If a public company professes a commitment to gender equity, but is sued for pay discrimination, can shareholders also sue for fraud? This question is hypothetical (for now), but the Supreme Court on Monday will consider a similar question in Goldman Sachs Group v. Arkansas Teacher Retirement System.
Companies make many generic and aspirational statements in securities filings. Plaintiff firms linked with union pension funds have been taking that corporate boilerplate and turning it into shareholder class actions, and lower courts have indulged them.
The Arkansas teachers pension fund filed a class action alleging that such Goldman’s statements as “our clients’ interests always come first,” and “integrity and honesty are at the heart of our business” were fraudulent. They cite a Securities and Exchange Commission enforcement action against Goldman for not disclosing certain business conflicts to buyers of its collateralized-debt obligations. After news broke of this and other government investigations, Goldman’s stock price fell. They want $13 billion in damages.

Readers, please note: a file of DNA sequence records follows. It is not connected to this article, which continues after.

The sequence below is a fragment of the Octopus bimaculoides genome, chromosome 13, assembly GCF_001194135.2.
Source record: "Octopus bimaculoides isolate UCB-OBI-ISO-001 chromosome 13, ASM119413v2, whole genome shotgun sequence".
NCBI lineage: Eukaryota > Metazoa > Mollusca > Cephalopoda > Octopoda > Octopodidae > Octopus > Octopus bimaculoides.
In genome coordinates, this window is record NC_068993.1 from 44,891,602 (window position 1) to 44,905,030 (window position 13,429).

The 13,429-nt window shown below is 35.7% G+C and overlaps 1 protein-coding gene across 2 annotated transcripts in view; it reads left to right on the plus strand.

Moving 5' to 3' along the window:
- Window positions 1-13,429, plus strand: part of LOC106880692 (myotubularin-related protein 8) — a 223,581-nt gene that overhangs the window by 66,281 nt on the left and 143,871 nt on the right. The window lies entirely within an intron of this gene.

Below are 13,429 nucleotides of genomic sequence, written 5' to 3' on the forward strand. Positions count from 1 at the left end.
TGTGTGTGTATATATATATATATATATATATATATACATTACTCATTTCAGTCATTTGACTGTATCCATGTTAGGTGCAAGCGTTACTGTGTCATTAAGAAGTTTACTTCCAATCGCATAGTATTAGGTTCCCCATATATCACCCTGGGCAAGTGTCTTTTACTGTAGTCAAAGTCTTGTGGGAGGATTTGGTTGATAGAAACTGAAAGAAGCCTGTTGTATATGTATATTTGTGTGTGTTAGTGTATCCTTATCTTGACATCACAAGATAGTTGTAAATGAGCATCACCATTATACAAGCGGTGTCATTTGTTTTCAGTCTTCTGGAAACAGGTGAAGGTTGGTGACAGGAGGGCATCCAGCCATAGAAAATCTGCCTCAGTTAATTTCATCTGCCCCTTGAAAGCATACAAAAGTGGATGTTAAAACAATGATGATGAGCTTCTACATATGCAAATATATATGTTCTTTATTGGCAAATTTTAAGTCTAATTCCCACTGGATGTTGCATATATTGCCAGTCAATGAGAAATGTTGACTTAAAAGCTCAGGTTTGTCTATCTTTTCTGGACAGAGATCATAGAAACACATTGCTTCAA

Under the High Court’s securities doctrine known as the Basic presumption, shareholders seeking class-action certification must show that a company’s alleged misrepresentation was public and that they traded the stock between the time the alleged misrepresentation was made and the truth was revealed. This is essentially a slam dunk.
To prevent courts from being flooded with dubious class actions, the Court has also ruled that defendants must be “afforded an opportunity” to rebut the plaintiffs with “evidence that an alleged misrepresentation did not actually affect the market price of the stock.” Yet allegations like those made against Goldman are essentially irrebuttable.